Searching for the digital savior

SALT LAKE CITY — God represents the biggest topic at the 78th General Convention, but Google is raising lots of questions as well.
Such as: “If Jesus Googled himself, what would he find?”google-485611_1280.jpg
 
The Rev. Jake Dell posed that query on Wednesday morning. He is the Episcopal Church’s manager of digital marketing. And he spoke as the key witness before the General Convention’s Committee on Evangelism and Communications, on which I serve and which the Rev. Dennis Blauser, also of the Diocese of Northwestern Pennsylvania, co-chairs.
 
Dell was explaining details of the committee’s main resolution — a $3 million project that would test a digital communications initiative for the church over the next three years. One component would improve the Episcopal Church’s search-engine optimization ranking, or SEO, so that Google users who search for religious topics would be directed toward Episcopal resources. The Rev. Adam Trambley, rector of St. John’s Sharon, is part of a group, Episcopal Resurrection, that drafted the resolution.
 
A favorable SEO for the Episcopal Church is all but absent now, which led Dell to ask the question about Jesus and Google. At the moment, Dell said, if Jesus Googled himself, he would find almost nothing related to how the Episcopal Church relates to him.
 
One of the religious denominations that best uses social media and that has boosted its SEO, Dell said, is the Church of Jesus Christ of Latter-day Saints, which is, of course, synonymous with Utah and Salt Lake City.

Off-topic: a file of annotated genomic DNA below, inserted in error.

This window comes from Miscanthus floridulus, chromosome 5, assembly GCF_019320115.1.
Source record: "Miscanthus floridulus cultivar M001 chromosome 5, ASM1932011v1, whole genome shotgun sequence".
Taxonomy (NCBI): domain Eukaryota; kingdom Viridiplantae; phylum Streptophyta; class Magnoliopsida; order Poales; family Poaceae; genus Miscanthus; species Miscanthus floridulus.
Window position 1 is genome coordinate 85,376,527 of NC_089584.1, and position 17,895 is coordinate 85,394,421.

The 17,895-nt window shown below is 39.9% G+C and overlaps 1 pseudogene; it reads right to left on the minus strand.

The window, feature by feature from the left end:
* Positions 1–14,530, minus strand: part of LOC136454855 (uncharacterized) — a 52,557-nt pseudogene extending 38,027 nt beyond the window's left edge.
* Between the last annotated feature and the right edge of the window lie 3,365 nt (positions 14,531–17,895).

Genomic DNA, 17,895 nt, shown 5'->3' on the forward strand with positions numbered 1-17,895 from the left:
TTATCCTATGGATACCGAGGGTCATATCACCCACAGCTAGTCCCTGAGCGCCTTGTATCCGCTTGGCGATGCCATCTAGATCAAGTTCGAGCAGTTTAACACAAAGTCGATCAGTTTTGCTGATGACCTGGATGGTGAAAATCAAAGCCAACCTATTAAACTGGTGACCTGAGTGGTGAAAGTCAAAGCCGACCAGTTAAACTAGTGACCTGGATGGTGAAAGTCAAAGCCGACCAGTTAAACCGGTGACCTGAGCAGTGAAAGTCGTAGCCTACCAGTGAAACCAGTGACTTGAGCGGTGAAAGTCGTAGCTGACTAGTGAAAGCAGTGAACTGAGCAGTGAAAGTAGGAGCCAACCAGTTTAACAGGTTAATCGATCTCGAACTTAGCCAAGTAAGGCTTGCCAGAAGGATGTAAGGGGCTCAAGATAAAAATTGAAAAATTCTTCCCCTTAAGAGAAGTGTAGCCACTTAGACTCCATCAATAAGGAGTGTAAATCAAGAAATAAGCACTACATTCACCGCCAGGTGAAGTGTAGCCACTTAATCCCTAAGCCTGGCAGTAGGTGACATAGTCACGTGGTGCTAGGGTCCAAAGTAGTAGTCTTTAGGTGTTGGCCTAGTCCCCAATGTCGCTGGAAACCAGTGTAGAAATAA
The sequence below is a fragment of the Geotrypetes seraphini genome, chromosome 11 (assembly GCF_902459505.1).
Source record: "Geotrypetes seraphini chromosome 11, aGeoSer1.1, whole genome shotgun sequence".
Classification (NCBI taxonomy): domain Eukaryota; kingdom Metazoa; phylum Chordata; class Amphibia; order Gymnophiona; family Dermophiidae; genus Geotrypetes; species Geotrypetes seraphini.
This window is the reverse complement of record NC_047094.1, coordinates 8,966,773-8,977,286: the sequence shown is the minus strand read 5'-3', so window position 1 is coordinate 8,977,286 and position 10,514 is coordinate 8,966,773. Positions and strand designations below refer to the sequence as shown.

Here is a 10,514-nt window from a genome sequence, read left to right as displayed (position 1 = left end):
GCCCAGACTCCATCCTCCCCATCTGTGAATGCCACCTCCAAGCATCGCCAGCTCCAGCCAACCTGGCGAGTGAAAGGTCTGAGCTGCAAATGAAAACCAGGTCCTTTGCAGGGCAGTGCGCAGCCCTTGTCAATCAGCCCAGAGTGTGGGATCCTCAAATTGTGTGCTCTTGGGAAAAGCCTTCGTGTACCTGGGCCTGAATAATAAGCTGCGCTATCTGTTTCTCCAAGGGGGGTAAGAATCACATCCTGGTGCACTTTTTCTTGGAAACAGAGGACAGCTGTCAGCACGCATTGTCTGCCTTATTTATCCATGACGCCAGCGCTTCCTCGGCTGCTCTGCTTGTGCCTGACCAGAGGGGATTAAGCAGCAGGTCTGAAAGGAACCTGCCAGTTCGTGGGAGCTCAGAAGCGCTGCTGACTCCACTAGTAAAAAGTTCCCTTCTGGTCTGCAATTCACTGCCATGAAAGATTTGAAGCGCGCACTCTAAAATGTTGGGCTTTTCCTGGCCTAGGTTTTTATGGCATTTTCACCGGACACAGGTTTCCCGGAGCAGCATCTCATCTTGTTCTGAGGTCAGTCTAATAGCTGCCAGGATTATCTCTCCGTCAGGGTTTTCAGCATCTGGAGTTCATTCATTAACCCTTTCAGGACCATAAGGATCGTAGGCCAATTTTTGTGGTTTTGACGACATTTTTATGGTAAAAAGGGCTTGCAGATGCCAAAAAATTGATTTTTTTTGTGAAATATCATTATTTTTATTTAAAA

In 2008, Dell said, a Google search for “Mormons” would yield “overwhelmingly negative articles,” such as those about “Mormon underwear.” The Mormons launched a digital initiative, Dell said, and by 2010 “the LDS had turned things around completely” on the Internet. A Google search for “Mormons” now directs users to positive articles about the faith in particular and its theology in general.
 
The Mormons have improved their image and broadened their reach.
 
Episcopalians have the potential to achieve the same results.
 
The Evangelism and Communications Committee will refine the $3 million proposal this week — it also includes strategies for social media — and General Convention will vote on the resolution. Passage would help bring the Episcopal Church further into the 21st century and aid evangelism over the Internet.
 
Passage of the resolution would also recognize a reality: That God is most powerful, but that Google is powerful, too.
 Ed Palattella, a deputy from the Diocese of Northwestern Pennsylvania, is a reporter and editor for the Erie Times-News.

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